Then he joined forces with Robin Knox-Johnston and Jim Lowther, an experienced Greenland hand, on an expedition to Greenland to give Chris and Jim the experience of sailing and Robin, that of climbing. They sailed from Whitehaven in ‘Suhaili’, the yacht in which Knox-Johnston had made the first non-stop, single-handed circumnavigation of the world, to the East Coast of Greenland which is guarded by dense pack ice. They then skied, pulling pulks, to the foot of the unclimbed, 2,660 metre Cathedral peak, in the remote Lemon Bjerge range but did not succeed in climbing it.
In 1992 he led jointly with Harish Kapadia, an extremely successful Indian/British expedition to the remote Kumaon Himalaya in northern India. Several first ascents were made including the West Ridge of Panch Chuli II (6904m) by Chris and Graham Little.
In July 1993, he joined Jim Lowther, Graham Little and Rob Ferguson on a return expedition to the Lemon Bjerge range in Greenland, this time flying into the Chisel Glacier and making three first ascents, a mixed route on the Chisel and two technically challenging rock routes on the Ivory Tower and the Needle.
In August he visited the Russian Caucasus, climbing Mount El’brus (5642m) – the highest peak in Europe – and the demanding North East Ridge of Ushba.
In 1994 he returned to one of the little explored areas of northern India and, together with Harish Kapadia, led another joint Indian/British expedition. Their objective was Rangrik Rang an unclimbed peak of 6,553m in the upper reaches of the Tirung Gad in the Kinnaur Himalaya, a region previously unvisited by climbers. They succeeded in putting eight members of the team on the summit.
To celebrate the 10th Anniversary of the successful 1985 Norwegian Everest Expedition the original team came together again, this time to make the first ascent of Drangnag-Ri, a beautiful and steep 6,801m peak in the Rolwaling Himal, appropriately, in sight of Everest.
1996-1998 The Sepu Kangri Odyssey
In 1996 Chris made a reconnaissance with Charles Clarke to North East Tibet to find the peak they had seen through a plane window on their way to Lhasa in 1982. They found their mountain (Sepu Kangri 6,950m) and in the Spring of 1997 made their first attempt to climb it. Jim Lowther, Jim Fotheringham, John Porter and Chris made up the climbing team, supported by Charles Clarke, Jim Curran (filming) and Duncan Sperry (Email and Internet technical support). This was the first time that Chris used satellite technology on an expedition to run a web site. The team were beaten by appalling weather and retreated having reached 6,100 metres on the North East Face of Sepu Kangri.
Chris returned there in the Autumn of 1998 with Victor Saunders, Graham Little, Elliot Robertson and Scott Muir (climbing team), Charles Clarke and a film crew comprising Jim Curran, Martin Belderson and Greg Cubitt from ITN. Clarke and Robertson had set out a month early and explored a fresh approach to the mountain from the east but the main party were once again beaten by the weather. This time the team approached the summit by the “Western Cwm” of the mountain, making two attempts. Victor Saunders and Scott Muir reached a height of 6800 metres, very close to the summit and Graham Little made the first ascent of the Turquoise Flower (6650m), an outlying peak of Sepu Kangri.
1999 on… Fun treks and climbs
In Spring 2000 Chris had a family trip to the Kanchenjunga region in Nepal making the first ascent of Danga II (6190m) with his eldest son, Joe (Daniel), his brother Gerald and nephew James.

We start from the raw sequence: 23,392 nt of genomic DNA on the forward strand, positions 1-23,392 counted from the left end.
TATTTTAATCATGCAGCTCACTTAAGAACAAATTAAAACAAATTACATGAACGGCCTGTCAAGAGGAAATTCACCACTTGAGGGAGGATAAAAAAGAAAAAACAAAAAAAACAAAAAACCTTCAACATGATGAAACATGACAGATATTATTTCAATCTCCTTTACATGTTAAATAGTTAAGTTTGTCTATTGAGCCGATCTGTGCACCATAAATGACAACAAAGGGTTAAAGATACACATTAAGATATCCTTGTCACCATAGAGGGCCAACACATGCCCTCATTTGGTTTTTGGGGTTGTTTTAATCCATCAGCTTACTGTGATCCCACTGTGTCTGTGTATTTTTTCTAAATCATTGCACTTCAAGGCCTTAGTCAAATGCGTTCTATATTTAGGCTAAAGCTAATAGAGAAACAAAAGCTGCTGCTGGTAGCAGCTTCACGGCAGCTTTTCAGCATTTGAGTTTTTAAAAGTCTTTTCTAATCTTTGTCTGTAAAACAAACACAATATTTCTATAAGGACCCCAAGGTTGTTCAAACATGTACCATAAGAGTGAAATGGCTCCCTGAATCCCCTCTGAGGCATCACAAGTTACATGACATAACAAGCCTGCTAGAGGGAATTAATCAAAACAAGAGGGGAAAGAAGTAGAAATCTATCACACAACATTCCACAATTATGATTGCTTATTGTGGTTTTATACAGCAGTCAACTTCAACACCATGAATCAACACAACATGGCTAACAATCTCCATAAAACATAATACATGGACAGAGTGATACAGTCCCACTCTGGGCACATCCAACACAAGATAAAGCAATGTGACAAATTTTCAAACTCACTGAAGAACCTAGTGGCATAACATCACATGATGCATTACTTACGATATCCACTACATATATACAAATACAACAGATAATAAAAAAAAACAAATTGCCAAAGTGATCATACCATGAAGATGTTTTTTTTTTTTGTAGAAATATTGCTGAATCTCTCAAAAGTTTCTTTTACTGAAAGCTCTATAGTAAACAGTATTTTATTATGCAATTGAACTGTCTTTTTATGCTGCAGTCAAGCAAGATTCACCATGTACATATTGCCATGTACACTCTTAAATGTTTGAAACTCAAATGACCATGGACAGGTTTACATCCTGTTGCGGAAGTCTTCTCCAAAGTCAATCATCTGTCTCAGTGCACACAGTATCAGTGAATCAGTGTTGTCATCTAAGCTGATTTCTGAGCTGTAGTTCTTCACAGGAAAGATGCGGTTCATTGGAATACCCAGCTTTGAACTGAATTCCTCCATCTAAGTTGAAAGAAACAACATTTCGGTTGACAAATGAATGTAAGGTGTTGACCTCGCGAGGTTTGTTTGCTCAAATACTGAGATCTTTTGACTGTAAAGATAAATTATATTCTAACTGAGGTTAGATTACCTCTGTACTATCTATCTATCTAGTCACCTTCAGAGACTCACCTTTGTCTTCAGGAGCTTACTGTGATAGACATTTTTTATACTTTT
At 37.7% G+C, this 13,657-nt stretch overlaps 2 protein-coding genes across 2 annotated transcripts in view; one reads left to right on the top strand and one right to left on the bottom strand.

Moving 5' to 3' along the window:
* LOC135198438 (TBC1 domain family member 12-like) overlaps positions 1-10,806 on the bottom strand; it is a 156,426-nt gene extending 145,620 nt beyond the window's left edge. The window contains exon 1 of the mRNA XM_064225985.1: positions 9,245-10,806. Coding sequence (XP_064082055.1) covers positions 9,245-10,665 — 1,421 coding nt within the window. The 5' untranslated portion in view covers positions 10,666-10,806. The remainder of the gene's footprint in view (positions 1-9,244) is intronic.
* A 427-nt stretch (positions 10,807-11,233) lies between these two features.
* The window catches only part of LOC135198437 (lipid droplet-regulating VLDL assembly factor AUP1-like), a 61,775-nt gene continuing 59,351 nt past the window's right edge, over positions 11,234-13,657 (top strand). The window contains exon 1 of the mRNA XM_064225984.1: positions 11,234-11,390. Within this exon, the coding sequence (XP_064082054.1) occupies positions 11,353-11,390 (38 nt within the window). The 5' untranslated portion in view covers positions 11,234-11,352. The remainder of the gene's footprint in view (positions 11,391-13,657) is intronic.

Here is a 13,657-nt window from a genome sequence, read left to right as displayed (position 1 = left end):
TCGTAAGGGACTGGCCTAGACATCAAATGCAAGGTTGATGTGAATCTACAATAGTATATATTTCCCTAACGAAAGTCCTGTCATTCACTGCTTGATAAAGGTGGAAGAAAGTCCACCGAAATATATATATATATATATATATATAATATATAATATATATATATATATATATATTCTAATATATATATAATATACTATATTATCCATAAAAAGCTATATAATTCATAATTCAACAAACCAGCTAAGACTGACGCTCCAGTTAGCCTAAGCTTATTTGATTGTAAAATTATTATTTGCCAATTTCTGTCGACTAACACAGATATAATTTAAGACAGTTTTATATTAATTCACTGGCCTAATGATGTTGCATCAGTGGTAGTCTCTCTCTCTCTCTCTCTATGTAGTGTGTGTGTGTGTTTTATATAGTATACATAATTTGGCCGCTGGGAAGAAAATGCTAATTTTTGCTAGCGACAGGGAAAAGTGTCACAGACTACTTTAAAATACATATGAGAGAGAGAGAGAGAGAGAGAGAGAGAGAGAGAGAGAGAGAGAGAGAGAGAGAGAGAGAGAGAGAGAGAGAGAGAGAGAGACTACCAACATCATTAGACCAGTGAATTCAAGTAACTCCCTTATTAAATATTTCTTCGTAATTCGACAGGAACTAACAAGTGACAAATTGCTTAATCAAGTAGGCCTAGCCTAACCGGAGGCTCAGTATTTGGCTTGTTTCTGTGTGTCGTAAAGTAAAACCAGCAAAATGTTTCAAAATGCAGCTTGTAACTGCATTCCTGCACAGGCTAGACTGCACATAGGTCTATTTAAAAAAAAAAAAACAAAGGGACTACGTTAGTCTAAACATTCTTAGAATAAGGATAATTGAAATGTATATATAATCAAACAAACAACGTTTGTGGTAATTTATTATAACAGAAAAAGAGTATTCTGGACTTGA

Later that summer he climbed in South Greenland with Jim Lowther, Graham Little, John Porter, Mark Richey and Mark Wilford making several first ascents.
In 2001 he co-led an Indian, American, British expedition to the Arganglas range in Ladakh, N.W. India. [more info] He also made his first trip to the Tafraute region of Morocco to join a group of legendary rock climbing figures, including Joe Brown, Les Brown, Derek Walker and others who had been exploring and making new routes there over a period of twelve years. He had a great time and has been returning almost every year since.
In 2003, another new development – he joined Harish Kapadia and a group of Indian and British friends in an enjoyable trek and climb in Kullu. [more info] They met up again the following year in Lahoul, and in 2005 in Kumaon. He also climbed Kilimanjaro for a second time [more info] with a group of Pentland executives, (Pentland own Berghaus, of which Chris is non-executive Chairman) and made an attempt to sail once again into Kangelugsuaq to climb the Cathedral but this time was beaten by the pack ice.
In 2007 Chris joined Rob Ferguson, Graham Little and Jim Lowther on an expedition to unclimbed Sersank (6095m) in Lahoul, but due to appalling rock they failed to reach the top.
In March 2008 Barney Rosedale and he made a reconnaissance of the route to the Namun Bhanjyang (5560m), a high pass on an old trade route between Pokhara and Manang.
The following year his son Joe led his first commercial trek to the Everest Base Camp and Chris joined him as a guest. It brought back many memories and it was extra special, sharing these with Joe.
Chris also climbed Mont Blanc by Mont Blanc de Tacul and Mont Maudit with Richard Cotter, Brand President of Berghaus, and Dave Cummins. [more info]
In 2010 he joined his son Joe once again on a trek to celebrate the 50th Anniversary of Chris’s ascent of Annapurna II. [more info] The party included the son and grandson of Dick Grant, with whom Chris had made the first ascent. For Chris it was an emotional journey. They visited the Base Camp and ended by crossing the Tilicho Pass which he had crossed with Sherpa Tachei all those years ago.
In 2011 he had an expedition with Charlie Clarke to the Sorang Valley in the Kinnaur range of the Indian Himalaya, making the first ascent of Ram Chukor Basera (5084m). [more info]